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David J. Campbell DDS
7110 Highland Road
White Lake, MI 48383
(248) 887-8387
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By David J. Campbell DDS
January 19, 2021
Category: Oral Health
Tags: oral health   oral hygiene  
4GuidelinestoHelpMakeSureYourChildsOralHealthStaysonTrack

As they mature, your child's teeth, gums and jaws develop—if all goes well, they'll all be healthy and functioning normally when they enter adulthood. But tooth decay and other problems could derail that development and cause lingering oral health issues later in life.

Following these 4 guidelines now during your child's early years will help ensure their teeth and gums have a healthy future.

Start oral hygiene early. There's no need to wait for their first teeth to come in to begin your child's regular oral hygiene. Start with wiping their gums right after feeding with a clean wet cloth to minimize bacterial development. Then, start brushing as soon as teeth appear—to begin with, use a slight smear of toothpaste on the brush. As they mature, teach them to brush and later floss for themselves.

Check your water. Most utilities add tiny traces of fluoride to their drinking water supply. If your water supplier does, it can make a big difference (along with fluoride toothpaste) in helping your child avoid tooth decay. If your system doesn't, then speak to your dentist about whether your child could benefit from topical fluoride applied directly to their teeth.

Keep a check on sugar. Decay-causing bacteria thrive on the sugar added to processed foods, candies and many beverages. Even milder forms of sugar like lactose found in milk or formula can stimulate bacterial growth. So, in addition to daily brushing and flossing, do your best to minimize sugar in your child's diet. And don't put infants or toddlers to bed with a bottle filled with any liquid other than water.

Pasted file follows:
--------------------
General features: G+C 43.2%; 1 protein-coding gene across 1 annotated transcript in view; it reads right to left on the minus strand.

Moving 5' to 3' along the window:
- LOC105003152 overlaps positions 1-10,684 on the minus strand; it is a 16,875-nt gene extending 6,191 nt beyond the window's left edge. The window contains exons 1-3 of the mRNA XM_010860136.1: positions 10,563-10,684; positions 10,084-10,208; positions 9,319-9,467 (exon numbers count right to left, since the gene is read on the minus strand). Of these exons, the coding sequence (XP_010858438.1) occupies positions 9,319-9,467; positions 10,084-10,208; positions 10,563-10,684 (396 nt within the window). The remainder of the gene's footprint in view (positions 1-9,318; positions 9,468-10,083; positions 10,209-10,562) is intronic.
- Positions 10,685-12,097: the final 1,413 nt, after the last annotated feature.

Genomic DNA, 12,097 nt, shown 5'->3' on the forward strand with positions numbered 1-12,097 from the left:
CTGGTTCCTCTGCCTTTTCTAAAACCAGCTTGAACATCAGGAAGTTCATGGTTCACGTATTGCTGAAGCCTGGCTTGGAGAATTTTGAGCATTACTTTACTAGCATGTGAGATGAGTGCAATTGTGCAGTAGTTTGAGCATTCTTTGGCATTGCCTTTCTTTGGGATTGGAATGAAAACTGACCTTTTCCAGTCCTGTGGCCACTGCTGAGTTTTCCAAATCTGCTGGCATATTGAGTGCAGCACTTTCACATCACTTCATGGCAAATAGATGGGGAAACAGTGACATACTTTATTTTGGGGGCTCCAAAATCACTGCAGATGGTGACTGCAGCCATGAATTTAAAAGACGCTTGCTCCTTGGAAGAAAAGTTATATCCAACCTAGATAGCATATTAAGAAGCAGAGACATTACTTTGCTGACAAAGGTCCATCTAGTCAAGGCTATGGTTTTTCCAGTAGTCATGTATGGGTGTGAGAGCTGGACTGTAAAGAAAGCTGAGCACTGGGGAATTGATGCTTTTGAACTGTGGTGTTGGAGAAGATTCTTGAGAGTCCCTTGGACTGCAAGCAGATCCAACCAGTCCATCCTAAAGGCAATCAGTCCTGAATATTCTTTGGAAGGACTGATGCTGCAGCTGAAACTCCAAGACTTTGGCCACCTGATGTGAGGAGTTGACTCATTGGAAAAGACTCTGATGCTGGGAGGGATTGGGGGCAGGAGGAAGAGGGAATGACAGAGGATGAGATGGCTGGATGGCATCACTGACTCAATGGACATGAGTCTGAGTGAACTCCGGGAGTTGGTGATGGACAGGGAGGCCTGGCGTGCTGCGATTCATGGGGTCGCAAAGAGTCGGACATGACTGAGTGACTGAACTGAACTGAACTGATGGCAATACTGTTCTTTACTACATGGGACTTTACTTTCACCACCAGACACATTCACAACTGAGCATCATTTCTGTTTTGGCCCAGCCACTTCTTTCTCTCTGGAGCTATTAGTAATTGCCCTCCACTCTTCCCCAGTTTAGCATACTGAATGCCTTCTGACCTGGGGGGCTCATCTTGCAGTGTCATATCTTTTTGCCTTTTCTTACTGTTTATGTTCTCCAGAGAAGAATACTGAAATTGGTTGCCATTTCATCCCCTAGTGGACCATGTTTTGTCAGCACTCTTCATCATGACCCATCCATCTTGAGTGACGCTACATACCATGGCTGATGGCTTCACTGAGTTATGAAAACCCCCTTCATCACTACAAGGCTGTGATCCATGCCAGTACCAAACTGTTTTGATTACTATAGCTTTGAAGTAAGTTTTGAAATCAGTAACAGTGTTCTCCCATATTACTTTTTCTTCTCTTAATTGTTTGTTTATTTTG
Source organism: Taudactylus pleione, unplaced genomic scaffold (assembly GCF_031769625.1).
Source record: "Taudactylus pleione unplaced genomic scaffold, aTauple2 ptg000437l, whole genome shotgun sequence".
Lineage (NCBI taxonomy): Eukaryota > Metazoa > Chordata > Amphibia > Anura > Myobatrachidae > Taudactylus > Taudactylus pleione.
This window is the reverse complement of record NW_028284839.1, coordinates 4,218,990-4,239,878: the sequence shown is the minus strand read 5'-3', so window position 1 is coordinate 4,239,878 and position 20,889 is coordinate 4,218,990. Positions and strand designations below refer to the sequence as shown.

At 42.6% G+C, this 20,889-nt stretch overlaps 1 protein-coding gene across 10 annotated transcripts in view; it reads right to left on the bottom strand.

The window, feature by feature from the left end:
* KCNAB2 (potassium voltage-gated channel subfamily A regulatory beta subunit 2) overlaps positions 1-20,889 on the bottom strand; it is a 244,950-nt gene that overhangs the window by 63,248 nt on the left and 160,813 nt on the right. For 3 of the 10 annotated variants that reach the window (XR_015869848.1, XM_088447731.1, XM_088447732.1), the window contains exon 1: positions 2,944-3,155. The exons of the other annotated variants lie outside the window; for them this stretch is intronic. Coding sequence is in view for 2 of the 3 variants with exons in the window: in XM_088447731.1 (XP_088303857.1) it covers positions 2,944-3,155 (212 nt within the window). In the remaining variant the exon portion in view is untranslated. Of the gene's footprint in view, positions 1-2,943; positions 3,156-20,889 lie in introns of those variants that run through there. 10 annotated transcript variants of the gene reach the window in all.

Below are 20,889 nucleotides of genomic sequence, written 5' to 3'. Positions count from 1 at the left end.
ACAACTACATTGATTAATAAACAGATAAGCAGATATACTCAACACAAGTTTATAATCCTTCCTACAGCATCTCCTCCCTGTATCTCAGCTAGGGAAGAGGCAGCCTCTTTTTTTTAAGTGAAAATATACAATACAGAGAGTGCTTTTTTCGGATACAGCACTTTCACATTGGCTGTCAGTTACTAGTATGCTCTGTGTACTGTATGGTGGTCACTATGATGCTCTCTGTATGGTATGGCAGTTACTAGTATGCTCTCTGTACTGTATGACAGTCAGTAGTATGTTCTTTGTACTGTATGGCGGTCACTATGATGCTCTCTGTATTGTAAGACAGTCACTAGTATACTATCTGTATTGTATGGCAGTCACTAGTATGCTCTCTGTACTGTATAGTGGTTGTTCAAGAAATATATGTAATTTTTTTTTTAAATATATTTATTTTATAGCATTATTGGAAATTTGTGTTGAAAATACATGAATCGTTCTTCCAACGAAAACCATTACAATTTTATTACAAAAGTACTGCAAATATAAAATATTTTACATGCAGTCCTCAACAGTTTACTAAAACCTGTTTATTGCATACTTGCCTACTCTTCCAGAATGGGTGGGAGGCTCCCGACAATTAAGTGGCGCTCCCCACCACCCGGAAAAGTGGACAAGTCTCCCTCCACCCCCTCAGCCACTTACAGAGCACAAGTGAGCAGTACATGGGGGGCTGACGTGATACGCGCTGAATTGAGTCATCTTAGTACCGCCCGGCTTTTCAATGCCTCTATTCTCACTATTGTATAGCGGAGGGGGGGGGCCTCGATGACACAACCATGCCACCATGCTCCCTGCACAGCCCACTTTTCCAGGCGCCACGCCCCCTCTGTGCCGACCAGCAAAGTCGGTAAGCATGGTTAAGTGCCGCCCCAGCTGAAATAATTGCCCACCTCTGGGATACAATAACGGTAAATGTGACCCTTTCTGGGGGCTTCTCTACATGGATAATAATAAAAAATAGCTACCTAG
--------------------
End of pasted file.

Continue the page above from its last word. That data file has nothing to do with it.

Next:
See the dentist. Starting around their first birthday, regular dental visits can help keep your child's dental development on track. Dental visits are also an opportunity for preventive treatments against decay like sealants or topical fluoride. Your dentist may also detect the early signs of bite problems that if addressed now, could lessen their impact later in life.

Your child's dental health could get off course before you even realize it. But partnering with your dentist, you can help make sure your child's teeth and gums have a bright and healthy future.

If you would like more information on how best to care for your child's oral health, please contact us or schedule an appointment for a consultation. You can also learn more about this topic by reading the Dear Doctor magazine article “Top 10 Oral Health Tips for Children.”

VivicaFoxandZendayaHaveThisinCommonAGorgeousSmile

Kill Bill fans have been pressing for a third installment of the stylized revenge tale since Kill Bill, Volume 2 hit the theaters in 2004. Finally, filmmaker Quentin Tarantino is talking about the long-awaited Volume 3 as if it might soon become a reality. The third movie in the franchise would most likely focus on the now-grown daughter of the character played by Vivica A. Fox in the first two. Vivica recently made known that should Kill Bill, Volume 3 go into production, she thinks 24-year-old actress and singer Zendaya would be perfect for the role.